New USF Orders Applauded for Rural Broadband Funding Increase, though Some Details are Concerning
On Friday, March 23, 2018, the FCC released a long-anticipated Report and Order, Third Order on Reconsideration (Orders), and Notice of Proposed Rulemaking (NPRM) on various aspects of high-cost universal service reform. In the Orders, the FCC adopted reforms relating to recoverable expenses in two major areas, universal service high-cost support (USF) and interstate rates; provided additional funding for carriers that elected Alternative Connect America Model (A-CAM) support; and fully funded legacy carriers for the amounts withheld from July 2017 to June 2018 due to the implementation of the budget control mechanism. In the NPRM, the FCC seeks comment on ways to modify the budget control mechanism and other reforms, some of which cause concern as described below.
Regarding recovery of expenses from USF, the Orders emphasize that when determining whether an expense is recoverable or not, carriers should ensure that the expense is used only for the provision, maintenance, and upgrading of facilities and services for which support is intended, i.e., supported voice and broadband. For interstate ratemaking, the Orders cite the Communications Act requirement that only “reasonable” investments and expenses be recovered through interstate rates, which is determined through a “used and useful” standard.
Under both areas, the Orders discuss three categories of expenses that, except for in very limited circumstances, cannot be recovered: personal expenses, expenses unrelated to operations, and corporate luxury goods. To enforce the new rules, the FCC adopted the “low-burden” measure of requiring rate-of-return ETCs to identify their cost consultants on the annual FCC Form 481, in order to help the FCC, USAC and NECA identify patterns of noncompliance.
Additional USF Funding
The Orders also provide additional support for RLECs receiving A-CAM support for those that elect to receive the support along with adjusted deployment obligations. When the revised offer was made to carriers electing A-CAM, the FCC first reduced the funding cap from $200 per location to $146.10 and then further reduced support by varying percentages based on the percentage of locations lacking 10/1. For those carriers electing to receive the additional support, all locations will be funded up to the cap of $146.10. The FCC estimates that an additional $36.5 million per year for the 10-year period will be available for broadband deployment if all A-CAM recipients accept the offer. (A lump sum payment will be made for the months prior to the issuance of the Orders.) According to the Orders, a Public Notice should be released soon announcing the revised support amounts and corresponding buildout obligations, which will allow for a 45-day period for A-CAM electors to make their decisions.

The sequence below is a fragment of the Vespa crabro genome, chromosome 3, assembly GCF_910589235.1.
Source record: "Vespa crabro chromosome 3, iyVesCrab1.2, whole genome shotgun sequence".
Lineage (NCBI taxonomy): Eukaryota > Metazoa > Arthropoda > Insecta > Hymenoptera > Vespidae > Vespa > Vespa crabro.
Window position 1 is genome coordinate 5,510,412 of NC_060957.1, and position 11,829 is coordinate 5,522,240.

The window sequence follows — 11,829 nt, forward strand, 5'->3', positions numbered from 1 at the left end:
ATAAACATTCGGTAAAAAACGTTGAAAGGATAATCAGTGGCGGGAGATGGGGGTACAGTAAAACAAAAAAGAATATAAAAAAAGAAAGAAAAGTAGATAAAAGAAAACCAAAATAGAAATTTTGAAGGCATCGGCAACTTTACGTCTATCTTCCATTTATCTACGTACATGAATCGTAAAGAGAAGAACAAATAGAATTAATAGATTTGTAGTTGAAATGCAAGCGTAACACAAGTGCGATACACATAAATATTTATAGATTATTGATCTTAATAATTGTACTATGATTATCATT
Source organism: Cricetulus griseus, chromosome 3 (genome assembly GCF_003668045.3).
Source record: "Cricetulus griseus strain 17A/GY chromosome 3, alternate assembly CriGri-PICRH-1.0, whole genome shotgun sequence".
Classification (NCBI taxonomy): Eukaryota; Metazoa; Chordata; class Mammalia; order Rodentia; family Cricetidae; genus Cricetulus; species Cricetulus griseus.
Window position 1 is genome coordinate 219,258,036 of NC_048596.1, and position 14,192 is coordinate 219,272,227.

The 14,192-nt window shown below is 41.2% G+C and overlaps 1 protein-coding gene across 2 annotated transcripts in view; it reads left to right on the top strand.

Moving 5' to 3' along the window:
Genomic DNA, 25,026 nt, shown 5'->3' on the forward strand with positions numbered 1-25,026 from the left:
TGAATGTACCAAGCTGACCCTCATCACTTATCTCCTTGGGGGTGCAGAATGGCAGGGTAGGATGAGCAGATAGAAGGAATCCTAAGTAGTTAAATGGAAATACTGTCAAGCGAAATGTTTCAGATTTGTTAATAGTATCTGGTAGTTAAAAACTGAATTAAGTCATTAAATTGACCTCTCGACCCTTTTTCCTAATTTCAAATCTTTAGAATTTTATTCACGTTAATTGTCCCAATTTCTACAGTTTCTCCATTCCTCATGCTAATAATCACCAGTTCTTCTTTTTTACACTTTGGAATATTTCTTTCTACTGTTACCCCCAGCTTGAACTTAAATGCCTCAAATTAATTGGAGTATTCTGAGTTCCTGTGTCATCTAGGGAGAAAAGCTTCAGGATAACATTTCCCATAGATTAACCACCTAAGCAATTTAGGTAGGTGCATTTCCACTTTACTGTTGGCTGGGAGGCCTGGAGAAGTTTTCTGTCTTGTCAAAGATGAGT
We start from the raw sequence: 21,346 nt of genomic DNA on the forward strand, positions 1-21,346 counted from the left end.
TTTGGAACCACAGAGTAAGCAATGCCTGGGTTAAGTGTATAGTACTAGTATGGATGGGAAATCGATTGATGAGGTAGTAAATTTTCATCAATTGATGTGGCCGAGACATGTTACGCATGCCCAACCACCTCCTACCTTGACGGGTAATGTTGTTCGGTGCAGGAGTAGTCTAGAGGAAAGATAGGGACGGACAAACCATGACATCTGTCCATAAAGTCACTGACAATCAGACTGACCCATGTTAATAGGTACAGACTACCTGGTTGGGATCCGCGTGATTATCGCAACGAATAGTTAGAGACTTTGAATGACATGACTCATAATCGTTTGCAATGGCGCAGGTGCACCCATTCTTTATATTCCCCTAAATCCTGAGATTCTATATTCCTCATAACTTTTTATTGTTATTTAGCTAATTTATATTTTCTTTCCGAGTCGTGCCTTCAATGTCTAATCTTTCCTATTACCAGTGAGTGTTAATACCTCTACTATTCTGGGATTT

The Orders also provide approximately $180 million to legacy carriers, which is the amount of support taken from legacy carriers due to the implementation of the budget control mechanism for the period of July 2017 to June 2018. In the Orders, the FCC directs USAC, working with the FCC’s Wireline Bureau, to determine a methodology to calculate the amounts and make payments to “fully fund support claims to the affected carriers in a lump sum payment.” The payments, however, will likely be made later in the year as the Orders instruct USAC to issue them in the second full quarter after the Orders’ effective date. The Orders will not become effective until after publication in the Federal Register, which likely will not occur until April.
In the NPRM, the FCC seeks comment on a variety of options regarding the A-CAM, including allowing legacy carriers to elect A-CAM if they would receive less support under that mechanism (unlike the original offer, carriers with over 90% 10/1 would be eligible); “fully funding” the A-CAM at the original $200 per-location cap; and/or extending the A-CAM at reduced amounts to RLECs that did not elect it previously. For carriers remaining on legacy, the NPRM seeks comment on ways to modify the budget control mechanism, including no longer using a per-line reduction or providing carriers with a threshold level of annual support that would not be subject to a budget cap.
However, comment being sought on some issues raises concerns. For example:
- Lowering the $250 per-line monthly cap on support to $225 or $200
- Replacing the 100% overlap process, which occurs every two years, with an auction mechanism where the rate-of-return carrier could compete for support with competitors in the study area
- Reducing the 100% threshold to a lesser percent to consider a study area fully competitively overlapped
- If a lesser percentage were to be adopted, should an auction mechanism replace the competitive overlap process for legacy carriers which was adopted in the 2016 Reform Order?
Also in the NPRM is a recommendation to review the $2 billion rate-of-return budget which has not been revised since 2011 and therefore does not account for inflation. The FCC notes that consumers’ expectations and demands for broadband have changed since 2011 when the rate-of-return budget was designed for the deployment of 4/1 Mbps broadband. Among a number of specific questions about the various components of the rate-of-return budget, the FCC seeks comment on the “appropriate level of support” to advance universal service for broadband, including a detailed economic analysis.
JSI will be providing more details regarding the Orders and NPRM in the coming weeks and will cover all the ins and outs at its upcoming Management Seminars in Minneapolis, Atlanta, and San Antonio. In the meantime, if you have questions about how the new rules and proposals will impact your USF, contact Brian Sullivan, Steve Meltzer or John Kuykendall in the Maryland office at 301-459-7590.